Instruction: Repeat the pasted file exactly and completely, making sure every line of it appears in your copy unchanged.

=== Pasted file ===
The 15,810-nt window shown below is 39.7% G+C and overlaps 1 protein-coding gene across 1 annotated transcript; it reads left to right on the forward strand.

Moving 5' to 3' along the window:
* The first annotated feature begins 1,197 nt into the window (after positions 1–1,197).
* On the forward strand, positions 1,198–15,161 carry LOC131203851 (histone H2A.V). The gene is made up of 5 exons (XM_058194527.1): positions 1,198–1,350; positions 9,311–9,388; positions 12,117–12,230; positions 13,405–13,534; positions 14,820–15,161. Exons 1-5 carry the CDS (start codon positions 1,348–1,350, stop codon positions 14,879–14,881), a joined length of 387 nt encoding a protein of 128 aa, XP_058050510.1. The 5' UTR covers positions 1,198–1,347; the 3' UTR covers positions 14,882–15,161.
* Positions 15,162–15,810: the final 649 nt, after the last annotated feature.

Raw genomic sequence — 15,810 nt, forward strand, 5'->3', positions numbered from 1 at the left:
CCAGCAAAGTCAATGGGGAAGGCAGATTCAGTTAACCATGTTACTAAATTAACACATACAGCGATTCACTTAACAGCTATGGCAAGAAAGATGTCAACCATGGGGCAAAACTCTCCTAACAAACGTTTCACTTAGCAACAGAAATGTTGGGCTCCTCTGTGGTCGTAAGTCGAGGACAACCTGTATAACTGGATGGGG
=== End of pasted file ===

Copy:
The 15,810-nt window shown below is 39.7% G+C and overlaps 1 protein-coding gene across 1 annotated transcript; it reads left to right on the forward strand.

Moving 5' to 3' along the window:
* The first annotated feature begins 1,197 nt into the window (after positions 1–1,197).
* On the forward strand, positions 1,198–15,161 carry LOC131203851 (histone H2A.V). The gene is made up of 5 exons (XM_058194527.1): positions 1,198–1,350; positions 9,311–9,388; positions 12,117–12,230; positions 13,405–13,534; positions 14,820–15,161. Exons 1-5 carry the CDS (start codon positions 1,348–1,350, stop codon positions 14,879–14,881), a joined length of 387 nt encoding a protein of 128 aa, XP_058050510.1. The 5' UTR covers positions 1,198–1,347; the 3' UTR covers positions 14,882–15,161.
* Positions 15,162–15,810: the final 649 nt, after the last annotated feature.

Raw genomic sequence — 15,810 nt, forward strand, 5'->3', positions numbered from 1 at the left:
CCAGCAAAGTCAATGGGGAAGGCAGATTCAGTTAACCATGTTACTAAATTAACACATACAGCGATTCACTTAACAGCTATGGCAAGAAAGATGTCAACCATGGGGCAAAACTCTCCTAACAAACGTTTCACTTAGCAACAGAAATGTTGGGCTCCTCTGTGGTCGTAAGTCGAGGACAACCTGTATAACTGGATGGGG